PETALING JAYA: The Malaysia-based #StandTogether National Kindness Week school movement is inspiring organisations in other countries across the region to join in the “Kindness Revolution”.
Bullying Crisis Centre from Indonesia, Coalition Against Bullying with Children and Youth (CABCY) from Singapore, Childline Thailand and Hong Kong’s Young Post – the youth section of South China Morning Post – hope to bring the campaign to schools in their respective countries.
“It’s a really impactful campaign, and having seen how much effect it’s had in Malaysia, it was a no-brainer to bring it to Hong Kong,” said Young Post deputy editor Karly Cox.
The campaign was initiated by R.AGE and property developer SP Setia in 2017 to counter rising bullying cases in schools and create a new culture of kindness across the country.
The main aim of the campaign is to have an annual National Kindness Week on the first week of April in schools, where students can be empowered to run their own kindness projects.
Over 700 schools registered for the programme in its first year, and it is now fully endorsed by the Education Ministry.
“I was particularly inspired by the idea of a National Kindness Week. We don’t have that in Indonesia, which is why I wanted to bring it over,” said Lufti Arya, head of Bullying Crisis Centre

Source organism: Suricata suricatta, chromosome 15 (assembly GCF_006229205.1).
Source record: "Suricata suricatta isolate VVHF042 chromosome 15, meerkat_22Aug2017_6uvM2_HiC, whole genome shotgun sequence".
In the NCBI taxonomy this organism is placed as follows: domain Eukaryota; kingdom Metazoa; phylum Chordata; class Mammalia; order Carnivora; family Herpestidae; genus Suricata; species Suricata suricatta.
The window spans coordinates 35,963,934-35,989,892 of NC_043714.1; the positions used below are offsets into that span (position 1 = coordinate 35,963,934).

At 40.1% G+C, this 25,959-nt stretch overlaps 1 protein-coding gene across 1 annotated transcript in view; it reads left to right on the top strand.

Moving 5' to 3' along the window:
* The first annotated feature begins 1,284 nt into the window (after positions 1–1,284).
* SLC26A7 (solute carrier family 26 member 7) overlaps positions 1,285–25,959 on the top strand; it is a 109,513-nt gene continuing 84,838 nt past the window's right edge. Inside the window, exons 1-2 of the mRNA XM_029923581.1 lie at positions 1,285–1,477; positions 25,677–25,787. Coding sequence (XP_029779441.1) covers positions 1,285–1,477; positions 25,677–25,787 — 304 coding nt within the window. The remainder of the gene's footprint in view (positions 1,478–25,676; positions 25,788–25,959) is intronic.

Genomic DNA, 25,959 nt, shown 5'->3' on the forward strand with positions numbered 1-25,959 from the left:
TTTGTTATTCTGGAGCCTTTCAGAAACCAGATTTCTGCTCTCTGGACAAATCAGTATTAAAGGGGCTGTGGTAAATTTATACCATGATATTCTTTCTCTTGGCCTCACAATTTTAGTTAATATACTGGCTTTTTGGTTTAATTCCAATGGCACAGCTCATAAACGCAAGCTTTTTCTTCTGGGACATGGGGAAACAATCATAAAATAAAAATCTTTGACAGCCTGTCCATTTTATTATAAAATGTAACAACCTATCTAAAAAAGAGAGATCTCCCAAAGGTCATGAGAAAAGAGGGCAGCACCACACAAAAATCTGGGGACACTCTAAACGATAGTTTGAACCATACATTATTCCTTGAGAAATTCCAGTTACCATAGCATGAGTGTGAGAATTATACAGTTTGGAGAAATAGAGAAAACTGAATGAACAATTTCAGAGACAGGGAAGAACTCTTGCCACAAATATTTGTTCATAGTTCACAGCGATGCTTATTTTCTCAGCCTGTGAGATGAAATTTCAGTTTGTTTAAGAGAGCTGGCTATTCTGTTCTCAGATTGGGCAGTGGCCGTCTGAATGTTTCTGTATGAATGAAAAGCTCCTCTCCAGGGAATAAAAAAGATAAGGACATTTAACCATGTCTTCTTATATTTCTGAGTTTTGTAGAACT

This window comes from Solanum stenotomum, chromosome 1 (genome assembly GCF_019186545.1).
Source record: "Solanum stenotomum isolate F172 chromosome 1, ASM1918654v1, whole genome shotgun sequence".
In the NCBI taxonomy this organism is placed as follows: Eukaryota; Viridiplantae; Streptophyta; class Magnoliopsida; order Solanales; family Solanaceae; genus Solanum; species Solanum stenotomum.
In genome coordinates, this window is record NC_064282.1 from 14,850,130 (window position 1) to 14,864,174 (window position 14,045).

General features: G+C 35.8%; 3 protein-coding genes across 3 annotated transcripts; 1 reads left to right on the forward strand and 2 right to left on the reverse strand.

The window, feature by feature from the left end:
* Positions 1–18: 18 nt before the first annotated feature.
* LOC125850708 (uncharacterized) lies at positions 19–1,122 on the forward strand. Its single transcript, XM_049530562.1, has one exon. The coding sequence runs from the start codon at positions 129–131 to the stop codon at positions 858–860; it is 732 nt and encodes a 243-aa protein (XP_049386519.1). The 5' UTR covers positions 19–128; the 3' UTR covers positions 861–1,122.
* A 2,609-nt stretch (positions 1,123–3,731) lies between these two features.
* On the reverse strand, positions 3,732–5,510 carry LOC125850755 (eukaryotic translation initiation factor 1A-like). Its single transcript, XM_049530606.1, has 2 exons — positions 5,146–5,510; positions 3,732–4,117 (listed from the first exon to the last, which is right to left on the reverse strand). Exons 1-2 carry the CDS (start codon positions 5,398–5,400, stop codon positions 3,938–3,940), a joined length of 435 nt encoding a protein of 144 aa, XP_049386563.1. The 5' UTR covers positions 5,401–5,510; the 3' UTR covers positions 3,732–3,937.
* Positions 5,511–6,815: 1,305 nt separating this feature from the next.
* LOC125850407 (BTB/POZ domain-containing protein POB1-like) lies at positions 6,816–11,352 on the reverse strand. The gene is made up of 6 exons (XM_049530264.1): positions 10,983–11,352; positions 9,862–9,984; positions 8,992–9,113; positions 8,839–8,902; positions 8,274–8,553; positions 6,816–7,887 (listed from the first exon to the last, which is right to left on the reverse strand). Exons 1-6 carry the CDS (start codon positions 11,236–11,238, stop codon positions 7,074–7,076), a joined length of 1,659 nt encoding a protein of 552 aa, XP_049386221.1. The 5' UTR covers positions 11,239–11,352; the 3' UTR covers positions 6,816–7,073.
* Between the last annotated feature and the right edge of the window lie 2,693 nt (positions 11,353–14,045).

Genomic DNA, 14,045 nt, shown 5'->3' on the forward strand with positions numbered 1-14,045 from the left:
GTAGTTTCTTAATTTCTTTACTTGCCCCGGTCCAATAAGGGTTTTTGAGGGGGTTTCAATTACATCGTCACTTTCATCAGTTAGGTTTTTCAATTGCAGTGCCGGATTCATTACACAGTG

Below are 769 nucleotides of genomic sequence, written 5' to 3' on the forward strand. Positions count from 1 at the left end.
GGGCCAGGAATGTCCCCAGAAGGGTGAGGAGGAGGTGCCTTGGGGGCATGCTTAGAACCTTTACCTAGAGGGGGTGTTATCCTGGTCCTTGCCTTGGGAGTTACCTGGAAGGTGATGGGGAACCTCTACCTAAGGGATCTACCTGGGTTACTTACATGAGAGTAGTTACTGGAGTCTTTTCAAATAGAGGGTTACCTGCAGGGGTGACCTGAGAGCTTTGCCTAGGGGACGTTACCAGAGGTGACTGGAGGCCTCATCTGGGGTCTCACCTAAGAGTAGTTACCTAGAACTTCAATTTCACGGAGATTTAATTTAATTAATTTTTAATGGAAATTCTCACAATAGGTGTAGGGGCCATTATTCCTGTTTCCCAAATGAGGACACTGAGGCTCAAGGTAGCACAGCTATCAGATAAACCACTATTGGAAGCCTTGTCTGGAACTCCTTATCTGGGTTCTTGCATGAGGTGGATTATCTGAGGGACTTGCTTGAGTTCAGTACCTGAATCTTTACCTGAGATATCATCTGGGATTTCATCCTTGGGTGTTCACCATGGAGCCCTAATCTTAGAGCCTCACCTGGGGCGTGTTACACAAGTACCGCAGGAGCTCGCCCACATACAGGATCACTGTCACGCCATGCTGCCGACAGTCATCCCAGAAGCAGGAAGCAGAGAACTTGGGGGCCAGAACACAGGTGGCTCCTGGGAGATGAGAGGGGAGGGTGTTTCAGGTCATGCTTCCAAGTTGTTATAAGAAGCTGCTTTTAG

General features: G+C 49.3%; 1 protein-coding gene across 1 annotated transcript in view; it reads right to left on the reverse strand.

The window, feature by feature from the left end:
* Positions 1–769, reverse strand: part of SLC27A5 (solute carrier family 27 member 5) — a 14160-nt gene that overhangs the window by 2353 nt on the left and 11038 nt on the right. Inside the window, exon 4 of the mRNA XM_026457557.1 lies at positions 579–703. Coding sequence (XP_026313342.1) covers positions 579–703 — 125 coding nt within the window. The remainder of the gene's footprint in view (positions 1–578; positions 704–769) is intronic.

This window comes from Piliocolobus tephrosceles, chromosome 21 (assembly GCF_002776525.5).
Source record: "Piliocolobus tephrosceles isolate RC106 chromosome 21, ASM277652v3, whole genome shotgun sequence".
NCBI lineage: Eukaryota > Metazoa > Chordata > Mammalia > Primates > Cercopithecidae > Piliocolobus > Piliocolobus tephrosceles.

“Hopefully in time, we’ll be able to make our schools a safer and kinder place for children.”
Both teachers and students can contribute to National Kindness Week.
Teachers can register their schools to be part of the campaign, after which they will receive a free Kindness Week programme developed by experts.
Students can participate in the Kindness Competition by submitting their own Kindness Project ideas. The best ideas will receive grant funding of up to RM1,000 or US$250 to implement the ideas.
Ethan Seow, executive committee member of CABCY, said he has already received interest from teachers in Singapore.
“Teachers really like the idea and are excited because the topic is so relevant,” he said.
“Around the world, we’re seeing less and less regard for kindness in our world leaders, so it’s important to discuss these topics with our children – what constitutes bullying?”
However, Seow predicted that bringing the campaign over and implementing it within their countries will be no easy task.
“Coordination will be the biggest challenge. There are already seven of us working on the project, but we’re looking for more people who can liaise with the schools and get this conversation started.”
Still, he, Lufti and Cox are eager to join the kindness revolution.
“It’s such a wonderful thing to encourage this environment of positivity, and if we can be a small part of this campaign, I think we could make a big difference,” said Cox.